Appleton's Cyclopedia of American Biography, edited by James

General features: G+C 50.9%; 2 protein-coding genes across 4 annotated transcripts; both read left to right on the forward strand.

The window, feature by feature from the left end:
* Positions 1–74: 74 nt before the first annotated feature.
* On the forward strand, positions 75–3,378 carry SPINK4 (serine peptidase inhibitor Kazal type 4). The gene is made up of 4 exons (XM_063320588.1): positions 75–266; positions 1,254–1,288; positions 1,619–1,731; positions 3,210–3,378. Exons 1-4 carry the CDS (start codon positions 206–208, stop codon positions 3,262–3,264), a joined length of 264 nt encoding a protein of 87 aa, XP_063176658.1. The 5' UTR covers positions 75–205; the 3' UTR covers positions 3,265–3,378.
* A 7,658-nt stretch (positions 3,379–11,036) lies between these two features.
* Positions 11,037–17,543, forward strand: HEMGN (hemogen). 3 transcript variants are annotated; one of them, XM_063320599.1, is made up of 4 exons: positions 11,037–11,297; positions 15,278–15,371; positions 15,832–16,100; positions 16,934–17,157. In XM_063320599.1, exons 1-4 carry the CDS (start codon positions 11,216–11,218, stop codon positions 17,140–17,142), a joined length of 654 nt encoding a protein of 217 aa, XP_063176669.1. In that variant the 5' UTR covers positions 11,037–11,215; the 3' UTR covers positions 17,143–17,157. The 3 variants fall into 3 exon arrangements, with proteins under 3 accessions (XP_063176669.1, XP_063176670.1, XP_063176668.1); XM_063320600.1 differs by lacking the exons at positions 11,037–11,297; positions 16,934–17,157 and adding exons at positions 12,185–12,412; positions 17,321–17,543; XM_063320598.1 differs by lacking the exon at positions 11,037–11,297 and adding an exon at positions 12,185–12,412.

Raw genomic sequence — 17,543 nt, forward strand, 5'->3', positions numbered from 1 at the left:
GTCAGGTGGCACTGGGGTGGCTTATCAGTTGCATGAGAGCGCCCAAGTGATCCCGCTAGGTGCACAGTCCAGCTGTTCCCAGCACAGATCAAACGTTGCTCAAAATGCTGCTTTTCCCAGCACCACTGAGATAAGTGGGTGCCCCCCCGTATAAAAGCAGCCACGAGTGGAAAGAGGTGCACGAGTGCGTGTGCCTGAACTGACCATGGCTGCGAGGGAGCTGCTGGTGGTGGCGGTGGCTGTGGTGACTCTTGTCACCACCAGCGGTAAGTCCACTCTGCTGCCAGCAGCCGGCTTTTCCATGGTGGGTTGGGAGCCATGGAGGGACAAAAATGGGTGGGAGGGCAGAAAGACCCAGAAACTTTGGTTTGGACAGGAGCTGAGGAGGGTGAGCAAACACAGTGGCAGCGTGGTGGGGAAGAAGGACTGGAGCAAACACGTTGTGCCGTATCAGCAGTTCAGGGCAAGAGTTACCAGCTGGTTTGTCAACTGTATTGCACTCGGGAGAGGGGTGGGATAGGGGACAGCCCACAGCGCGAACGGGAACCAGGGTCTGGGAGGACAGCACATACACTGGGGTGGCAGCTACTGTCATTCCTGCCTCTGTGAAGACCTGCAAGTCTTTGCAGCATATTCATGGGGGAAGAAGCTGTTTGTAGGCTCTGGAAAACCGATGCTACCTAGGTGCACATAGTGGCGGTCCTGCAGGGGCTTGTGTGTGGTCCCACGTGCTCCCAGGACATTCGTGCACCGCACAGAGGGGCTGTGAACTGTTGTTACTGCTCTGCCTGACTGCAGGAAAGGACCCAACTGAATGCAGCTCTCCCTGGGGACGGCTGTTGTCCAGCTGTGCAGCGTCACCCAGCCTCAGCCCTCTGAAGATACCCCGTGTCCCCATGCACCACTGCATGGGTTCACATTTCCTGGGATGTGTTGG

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HARO, Gonzalo Lopez de, Spanish navigator, born in Corcina, Spain, in 1734; died in Acapulco, or in Vera Cruz, Mexico, in 1796. He settled early in New Spain, acquired a reputation as a skilful pilot on the Pacific coast, and in 1788 was appointed by the viceroy, Flores, chief pilot of the expedition to the northwest, which left San Bias on 8 March, consisting of the frigate "Princesa" and the brig "San Carlos," under the command of Esteban Martinez. On 23 June they passed the volcano of Miranda in eruption, and after parting company with the other vessel, in a storm, Haro discovered, on 30 June, a Russian establishment formed by the crew of the "Tschernikoff," who had been shipwrecked in 1746. Bearing toward Trinity island, he met his convoy again, on 2 July, and they touched at the island of Kodiak and the Schumagin islands, and discovered, on 16 July, the Unimok volcano, landing on 3 August at Ounalaska. They sailed again on 24 August, and arrived in San Blas on 5 December, 1788. In February, 1789, Haro was sent again with the same vessels with orders to take possession of Nootka in the name of the king of Spain, and did so on 5 May. On 3 July the English brig "Argonaut" entered the port, with the intention of forming an establishment, and Haro confiscated the vessel and arrested the master, Colnet. It established a factory and trading post there, but, not finding any inducement to winter, he sailed on 31 October, and entered San Blas, 6 December, 1789. He wrote a description of his two voyages, the manuscript of which is preserved among the archives at Mexico. The authority of Haro's observations was accepted in the treaty of April, 1828, between the United States and Russia.
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